thanks... this is a great idea. It will be easier to swallow for someone when it's their own code.. BUT - won't this be very difficult because all their code has never taken into account unit testing at all? Imagine having to start writing unit tests on a 6 month long project, at almost the end of the projects life... – dferraro Dec 13 '09 at 19:30
... It could prove to be very difficult if not impossible due to time constraints forcing you to not be able to refactor.. which is why i wanted to start with basic good design principals so that moving forward they could use it.. – dferraro Dec 13 '09 at 19:31
I would suggest picking a small, atomic unit of functionality for each person and go from there - the easier the better. It's the integration into the day-to-day routine that is the hardest part. Something small would make it more digestible to them and quicker for you to execute. After everyone has had an overview, you can do something like pick one or two of the most heinous, slow portions of code for a "brown bag" and refactor those with everyone in the room. Definitely keep it simple now so you have something to build off of for the next project. – zznate Dec 14 '09 at 23:28

I tried to introduce TDD in a small team (7-9 programmers). Lectures failed. People are skeptical, TDD sounds like snake oil. Plus, there's always the proverbial Willy.

In the end, instead of TDD, people on the team do occasional DDT (Development-Driven Tests): the write unit tests after the code to confirm that it does what they meant it to. Looks like utter failure until you realize that even this form of developer-driven QA is much better than what you had before because, even if it doesn't really improve the code for the future revisits, it cuts into deployed bugs.

There was, however, one key difference compared to your setting: the push didn't come from the management, they were just good enough to let the programmers decide for themselves.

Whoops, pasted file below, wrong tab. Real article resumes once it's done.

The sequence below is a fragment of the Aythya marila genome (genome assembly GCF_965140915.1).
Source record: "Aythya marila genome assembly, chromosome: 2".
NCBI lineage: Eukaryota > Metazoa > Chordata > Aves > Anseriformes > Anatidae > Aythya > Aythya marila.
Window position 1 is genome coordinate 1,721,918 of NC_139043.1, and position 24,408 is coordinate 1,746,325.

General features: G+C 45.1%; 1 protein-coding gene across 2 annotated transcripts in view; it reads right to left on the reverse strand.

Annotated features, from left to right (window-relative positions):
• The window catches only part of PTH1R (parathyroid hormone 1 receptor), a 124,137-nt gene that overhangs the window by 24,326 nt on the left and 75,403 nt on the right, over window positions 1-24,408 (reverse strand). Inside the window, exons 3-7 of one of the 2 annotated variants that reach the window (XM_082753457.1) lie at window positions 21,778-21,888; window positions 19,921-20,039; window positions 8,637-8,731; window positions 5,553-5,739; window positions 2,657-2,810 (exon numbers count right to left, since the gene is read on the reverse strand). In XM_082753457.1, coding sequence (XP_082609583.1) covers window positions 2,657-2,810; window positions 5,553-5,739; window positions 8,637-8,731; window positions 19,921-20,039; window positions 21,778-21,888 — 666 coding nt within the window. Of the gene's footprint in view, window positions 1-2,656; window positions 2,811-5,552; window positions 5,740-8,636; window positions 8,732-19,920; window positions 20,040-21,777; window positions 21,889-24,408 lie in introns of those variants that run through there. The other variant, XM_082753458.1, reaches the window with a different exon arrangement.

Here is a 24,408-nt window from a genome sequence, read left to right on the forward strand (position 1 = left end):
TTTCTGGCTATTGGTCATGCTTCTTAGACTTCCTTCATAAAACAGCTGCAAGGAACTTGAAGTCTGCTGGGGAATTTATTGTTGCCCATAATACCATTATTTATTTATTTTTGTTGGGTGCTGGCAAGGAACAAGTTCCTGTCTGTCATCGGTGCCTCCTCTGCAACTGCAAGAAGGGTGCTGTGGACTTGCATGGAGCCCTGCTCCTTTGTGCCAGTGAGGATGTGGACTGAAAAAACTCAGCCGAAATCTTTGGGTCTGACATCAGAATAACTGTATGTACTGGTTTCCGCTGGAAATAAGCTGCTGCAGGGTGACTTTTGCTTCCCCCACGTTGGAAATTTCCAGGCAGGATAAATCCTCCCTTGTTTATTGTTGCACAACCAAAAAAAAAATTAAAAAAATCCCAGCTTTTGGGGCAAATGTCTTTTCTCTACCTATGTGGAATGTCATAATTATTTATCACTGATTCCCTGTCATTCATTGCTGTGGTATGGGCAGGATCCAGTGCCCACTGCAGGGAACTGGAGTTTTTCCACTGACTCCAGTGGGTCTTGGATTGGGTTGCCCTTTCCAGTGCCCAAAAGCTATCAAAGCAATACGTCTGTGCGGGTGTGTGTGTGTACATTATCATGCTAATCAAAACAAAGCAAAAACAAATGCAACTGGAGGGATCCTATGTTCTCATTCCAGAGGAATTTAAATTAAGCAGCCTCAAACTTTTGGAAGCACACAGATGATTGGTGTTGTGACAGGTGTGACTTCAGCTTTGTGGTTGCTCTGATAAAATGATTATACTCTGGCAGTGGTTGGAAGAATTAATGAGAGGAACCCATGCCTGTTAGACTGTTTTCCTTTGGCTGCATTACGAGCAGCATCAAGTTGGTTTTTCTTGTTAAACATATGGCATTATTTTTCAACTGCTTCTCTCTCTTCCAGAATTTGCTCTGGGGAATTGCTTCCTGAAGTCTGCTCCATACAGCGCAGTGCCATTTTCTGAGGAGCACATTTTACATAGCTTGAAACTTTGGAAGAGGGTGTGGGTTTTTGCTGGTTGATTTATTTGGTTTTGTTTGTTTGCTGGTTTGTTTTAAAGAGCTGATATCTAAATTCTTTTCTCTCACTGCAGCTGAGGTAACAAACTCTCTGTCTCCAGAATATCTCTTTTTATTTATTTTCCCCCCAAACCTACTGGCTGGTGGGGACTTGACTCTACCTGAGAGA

The lectures failed, but I didn't put all the eggs in a single basket. I wrote a bunch of tests for many of the smaller, more focused functions and classes used across the project. Those little buggers you occasionally need to bend a bit to fit exactly in the next call site, hoping you didn't break any of the existing ones (you looked around the code, the change seemed safe). It was running the tests after every other svn up (not only by me), and the subsequent replies to the guilty commit emails "you broke it, pls fix ASAP!" that finally convinced them of at least partial utility of unit tests.

No matter what examples you come up with for the lectures, they'll tell you it only worked because the CUT was unrealistically (or unusually) isolated from the rest of the code. They'll ask you to write unit tests for a convoluted, buggy God Class (preferably a Singleton, everybody loves global variables, no?) because, to the best of their knowledge, that's what real-world code looks like, and they think it'll look like that with TDD as well.

Screw lectures. Have the management buy everybody a few books for the Christmas: at the very least TDD By Example (Beck) and Refactoring (Fowler). Speaking from experience, the books won't necessarily have any impact with most of them (more of the "that wasn't real-world enough" bullshit), but it's bound to stick to someone, and, no offense intended, I'd bet $1000 that Beck is the better evangelist of you two. ;) Practice TDD yourself in code you share with them. If it really works, they'll follow. Sss-looowww-lyyyy, but they will.

Then again, maybe you don't have that many Willies on your team, maybe your colleagues are eager, just in need of a leader, I don't really know, you didn't tell.

First commandment: don't be put off by slow and/or partial intake: every inch counts! (I'm preaching to myself here, ya know...)

share|improve this answer
thanks a lot for the advice. I'm def. worried that the team won't take to it or think it's snake oil - but I have one huge advantage - management very much wants unit testing to become a best practice that we will use in all projects going forward. I just happen to be the 'lucky' guy to initiate this push =) – dferraro Dec 13 '09 at 23:04
@dferraro it's been three years, how has it gone? – just somebody Feb 26 '13 at 17:23

I think it will be harder to start with test-after type of testing. A major difference compared to test-first is that test-after does not guide you in writing code which is easy to test. Unless you have first done TDD, it will be very hard to write code for which it's easy to write tests.

I recommend starting with TDD/BDD and after getting the hang of that, continue learning how to do test-after on legacy code (also PDF). IMO, doing test-after well is much harder than test-first.

In order to learn TDD, I recommend finishing this tutorial. That should get you started on what kind of tests to write.

share|improve this answer
I see your point.. but I disagree.. I think starting with 'test after' is probably easier to swallow... also keep in mind as I said I am no 'expert', but know enough to get the team started... even myself I am just starting to progress into doing true TDD...test after is more 'familar' to everyone as well.. TDD might seem too hard at first, which is why i'm just trying to start with 'unit testing', and then progress into TDD eventually – dferraro Dec 13 '09 at 19:45